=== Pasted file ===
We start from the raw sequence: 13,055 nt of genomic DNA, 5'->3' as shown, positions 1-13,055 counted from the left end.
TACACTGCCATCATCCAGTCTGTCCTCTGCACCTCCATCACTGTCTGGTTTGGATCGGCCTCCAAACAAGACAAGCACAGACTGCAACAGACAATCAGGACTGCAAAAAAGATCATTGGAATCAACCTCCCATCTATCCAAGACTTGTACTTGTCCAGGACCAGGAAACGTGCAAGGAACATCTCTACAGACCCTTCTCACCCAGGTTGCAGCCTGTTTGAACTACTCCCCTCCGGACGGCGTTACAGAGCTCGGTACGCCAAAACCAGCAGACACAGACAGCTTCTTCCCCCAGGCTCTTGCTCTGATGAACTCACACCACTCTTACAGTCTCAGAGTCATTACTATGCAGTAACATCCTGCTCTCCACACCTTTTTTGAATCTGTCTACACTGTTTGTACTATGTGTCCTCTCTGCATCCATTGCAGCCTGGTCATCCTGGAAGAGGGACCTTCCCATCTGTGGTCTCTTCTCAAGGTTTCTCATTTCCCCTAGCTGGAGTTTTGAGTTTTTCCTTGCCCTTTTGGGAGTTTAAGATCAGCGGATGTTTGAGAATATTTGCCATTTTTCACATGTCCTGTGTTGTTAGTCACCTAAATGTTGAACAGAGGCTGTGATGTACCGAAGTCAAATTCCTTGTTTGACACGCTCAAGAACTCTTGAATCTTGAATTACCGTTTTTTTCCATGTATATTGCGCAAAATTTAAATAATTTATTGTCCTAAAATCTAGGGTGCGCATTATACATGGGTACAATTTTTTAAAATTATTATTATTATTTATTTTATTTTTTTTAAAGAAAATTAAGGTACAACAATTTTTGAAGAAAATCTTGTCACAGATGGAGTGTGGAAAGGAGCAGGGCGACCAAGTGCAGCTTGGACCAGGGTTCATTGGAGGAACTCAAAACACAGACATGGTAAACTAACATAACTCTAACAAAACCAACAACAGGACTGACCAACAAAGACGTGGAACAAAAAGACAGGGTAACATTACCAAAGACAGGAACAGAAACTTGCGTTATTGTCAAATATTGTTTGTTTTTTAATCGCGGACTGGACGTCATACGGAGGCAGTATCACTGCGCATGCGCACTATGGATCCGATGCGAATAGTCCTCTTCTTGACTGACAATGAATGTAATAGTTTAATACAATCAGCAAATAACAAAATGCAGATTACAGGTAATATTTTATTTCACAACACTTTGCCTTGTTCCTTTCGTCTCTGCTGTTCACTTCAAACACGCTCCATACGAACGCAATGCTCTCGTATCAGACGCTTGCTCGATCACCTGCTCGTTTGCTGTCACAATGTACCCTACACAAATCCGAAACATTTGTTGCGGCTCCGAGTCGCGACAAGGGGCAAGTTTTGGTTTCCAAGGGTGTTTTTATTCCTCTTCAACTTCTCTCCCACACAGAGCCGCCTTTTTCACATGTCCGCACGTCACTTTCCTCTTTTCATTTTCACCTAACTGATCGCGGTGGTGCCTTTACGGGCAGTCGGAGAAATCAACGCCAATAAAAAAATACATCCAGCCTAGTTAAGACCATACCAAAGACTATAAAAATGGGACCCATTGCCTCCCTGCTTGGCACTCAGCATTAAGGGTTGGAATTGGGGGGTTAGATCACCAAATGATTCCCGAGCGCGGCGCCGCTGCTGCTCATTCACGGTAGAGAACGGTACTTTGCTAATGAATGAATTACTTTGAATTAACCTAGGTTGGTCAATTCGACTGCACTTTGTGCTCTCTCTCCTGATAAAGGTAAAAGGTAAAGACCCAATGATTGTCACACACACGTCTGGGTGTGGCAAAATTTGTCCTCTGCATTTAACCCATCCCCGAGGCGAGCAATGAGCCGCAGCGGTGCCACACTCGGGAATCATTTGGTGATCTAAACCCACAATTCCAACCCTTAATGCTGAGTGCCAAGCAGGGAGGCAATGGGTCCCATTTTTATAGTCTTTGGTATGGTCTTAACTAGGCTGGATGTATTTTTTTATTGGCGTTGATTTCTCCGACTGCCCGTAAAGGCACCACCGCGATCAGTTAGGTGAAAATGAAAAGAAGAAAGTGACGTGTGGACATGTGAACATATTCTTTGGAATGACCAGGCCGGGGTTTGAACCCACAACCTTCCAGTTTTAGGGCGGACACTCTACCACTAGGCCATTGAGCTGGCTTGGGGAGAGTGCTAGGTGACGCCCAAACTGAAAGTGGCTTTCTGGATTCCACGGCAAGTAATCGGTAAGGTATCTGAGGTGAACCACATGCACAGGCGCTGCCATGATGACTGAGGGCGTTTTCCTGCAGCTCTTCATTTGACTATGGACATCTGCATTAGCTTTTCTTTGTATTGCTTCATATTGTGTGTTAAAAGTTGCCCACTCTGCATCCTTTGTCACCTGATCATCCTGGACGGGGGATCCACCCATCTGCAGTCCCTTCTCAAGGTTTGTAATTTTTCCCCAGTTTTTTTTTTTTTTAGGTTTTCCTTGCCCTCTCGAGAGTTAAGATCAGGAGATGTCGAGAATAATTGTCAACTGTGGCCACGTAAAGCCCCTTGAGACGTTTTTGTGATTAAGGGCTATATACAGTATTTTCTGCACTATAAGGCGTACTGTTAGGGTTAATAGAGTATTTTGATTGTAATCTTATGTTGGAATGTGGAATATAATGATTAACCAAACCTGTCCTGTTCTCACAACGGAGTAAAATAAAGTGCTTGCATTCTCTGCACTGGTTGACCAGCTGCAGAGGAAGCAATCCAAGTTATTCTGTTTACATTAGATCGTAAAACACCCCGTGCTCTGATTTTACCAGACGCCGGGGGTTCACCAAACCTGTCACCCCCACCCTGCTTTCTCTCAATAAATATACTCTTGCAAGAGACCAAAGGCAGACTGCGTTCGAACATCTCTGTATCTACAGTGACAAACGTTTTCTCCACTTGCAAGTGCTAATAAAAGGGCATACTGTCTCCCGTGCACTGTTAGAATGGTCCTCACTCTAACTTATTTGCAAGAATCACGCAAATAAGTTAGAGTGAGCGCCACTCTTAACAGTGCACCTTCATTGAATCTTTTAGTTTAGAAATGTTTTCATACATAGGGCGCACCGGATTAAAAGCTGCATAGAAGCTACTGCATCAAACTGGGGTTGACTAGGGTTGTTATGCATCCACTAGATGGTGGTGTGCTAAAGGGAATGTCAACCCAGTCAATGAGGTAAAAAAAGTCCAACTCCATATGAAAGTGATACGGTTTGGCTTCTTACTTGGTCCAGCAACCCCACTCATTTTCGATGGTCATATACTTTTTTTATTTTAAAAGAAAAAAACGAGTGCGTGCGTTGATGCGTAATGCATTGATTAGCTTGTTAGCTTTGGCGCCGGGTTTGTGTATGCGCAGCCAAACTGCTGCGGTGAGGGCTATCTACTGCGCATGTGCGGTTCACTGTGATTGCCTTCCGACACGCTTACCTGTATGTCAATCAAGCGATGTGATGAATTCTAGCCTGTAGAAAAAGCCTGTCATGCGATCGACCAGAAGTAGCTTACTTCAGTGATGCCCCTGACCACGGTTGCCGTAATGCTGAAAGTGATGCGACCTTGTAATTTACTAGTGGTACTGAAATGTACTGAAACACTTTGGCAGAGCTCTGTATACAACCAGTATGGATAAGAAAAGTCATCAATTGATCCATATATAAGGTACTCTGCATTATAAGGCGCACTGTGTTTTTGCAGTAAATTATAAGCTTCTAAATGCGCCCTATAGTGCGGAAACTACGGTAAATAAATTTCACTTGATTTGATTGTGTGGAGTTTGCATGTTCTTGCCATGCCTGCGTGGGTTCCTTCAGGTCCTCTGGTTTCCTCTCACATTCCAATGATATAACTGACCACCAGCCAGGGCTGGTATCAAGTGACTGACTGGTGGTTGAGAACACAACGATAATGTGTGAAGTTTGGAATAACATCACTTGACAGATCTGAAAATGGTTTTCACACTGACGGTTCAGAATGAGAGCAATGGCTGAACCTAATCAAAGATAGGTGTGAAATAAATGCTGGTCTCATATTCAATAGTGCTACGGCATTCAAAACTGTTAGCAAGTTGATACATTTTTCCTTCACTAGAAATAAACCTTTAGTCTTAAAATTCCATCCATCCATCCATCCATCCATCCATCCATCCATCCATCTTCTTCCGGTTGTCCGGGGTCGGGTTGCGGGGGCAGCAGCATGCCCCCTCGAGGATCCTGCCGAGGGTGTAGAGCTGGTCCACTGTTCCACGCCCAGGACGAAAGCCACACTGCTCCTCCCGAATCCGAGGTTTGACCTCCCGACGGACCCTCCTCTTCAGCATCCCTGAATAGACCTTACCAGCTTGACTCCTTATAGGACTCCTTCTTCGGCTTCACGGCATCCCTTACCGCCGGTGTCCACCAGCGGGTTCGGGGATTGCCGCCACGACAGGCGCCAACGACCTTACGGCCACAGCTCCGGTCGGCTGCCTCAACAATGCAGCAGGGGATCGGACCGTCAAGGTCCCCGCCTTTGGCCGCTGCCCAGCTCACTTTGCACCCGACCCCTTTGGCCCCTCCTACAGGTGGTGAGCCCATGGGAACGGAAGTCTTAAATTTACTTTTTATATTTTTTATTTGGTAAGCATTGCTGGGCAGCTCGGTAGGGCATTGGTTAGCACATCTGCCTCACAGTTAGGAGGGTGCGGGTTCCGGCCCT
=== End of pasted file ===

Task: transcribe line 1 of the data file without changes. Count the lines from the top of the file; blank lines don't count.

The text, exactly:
We start from the raw sequence: 13,055 nt of genomic DNA, 5'->3' as shown, positions 1-13,055 counted from the left end.